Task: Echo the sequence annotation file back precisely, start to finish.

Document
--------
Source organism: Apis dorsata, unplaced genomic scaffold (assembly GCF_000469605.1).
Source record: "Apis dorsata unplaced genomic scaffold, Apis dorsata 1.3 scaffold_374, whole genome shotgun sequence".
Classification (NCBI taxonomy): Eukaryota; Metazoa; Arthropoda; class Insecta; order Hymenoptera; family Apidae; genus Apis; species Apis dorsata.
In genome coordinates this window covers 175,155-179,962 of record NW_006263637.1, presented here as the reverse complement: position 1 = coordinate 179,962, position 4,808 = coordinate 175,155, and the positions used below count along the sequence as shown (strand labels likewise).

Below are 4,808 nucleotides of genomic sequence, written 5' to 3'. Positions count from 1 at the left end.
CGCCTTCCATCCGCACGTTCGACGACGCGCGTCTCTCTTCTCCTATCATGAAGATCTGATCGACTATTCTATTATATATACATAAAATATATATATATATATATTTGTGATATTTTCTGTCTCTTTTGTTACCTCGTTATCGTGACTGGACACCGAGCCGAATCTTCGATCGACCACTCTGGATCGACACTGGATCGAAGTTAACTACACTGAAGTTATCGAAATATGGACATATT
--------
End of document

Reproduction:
Source organism: Apis dorsata, unplaced genomic scaffold (assembly GCF_000469605.1).
Source record: "Apis dorsata unplaced genomic scaffold, Apis dorsata 1.3 scaffold_374, whole genome shotgun sequence".
Classification (NCBI taxonomy): Eukaryota; Metazoa; Arthropoda; class Insecta; order Hymenoptera; family Apidae; genus Apis; species Apis dorsata.
In genome coordinates this window covers 175,155-179,962 of record NW_006263637.1, presented here as the reverse complement: position 1 = coordinate 179,962, position 4,808 = coordinate 175,155, and the positions used below count along the sequence as shown (strand labels likewise).

Below are 4,808 nucleotides of genomic sequence, written 5' to 3'. Positions count from 1 at the left end.
CGCCTTCCATCCGCACGTTCGACGACGCGCGTCTCTCTTCTCCTATCATGAAGATCTGATCGACTATTCTATTATATATACATAAAATATATATATATATATATTTGTGATATTTTCTGTCTCTTTTGTTACCTCGTTATCGTGACTGGACACCGAGCCGAATCTTCGATCGACCACTCTGGATCGACACTGGATCGAAGTTAACTACACTGAAGTTATCGAAATATGGACATATT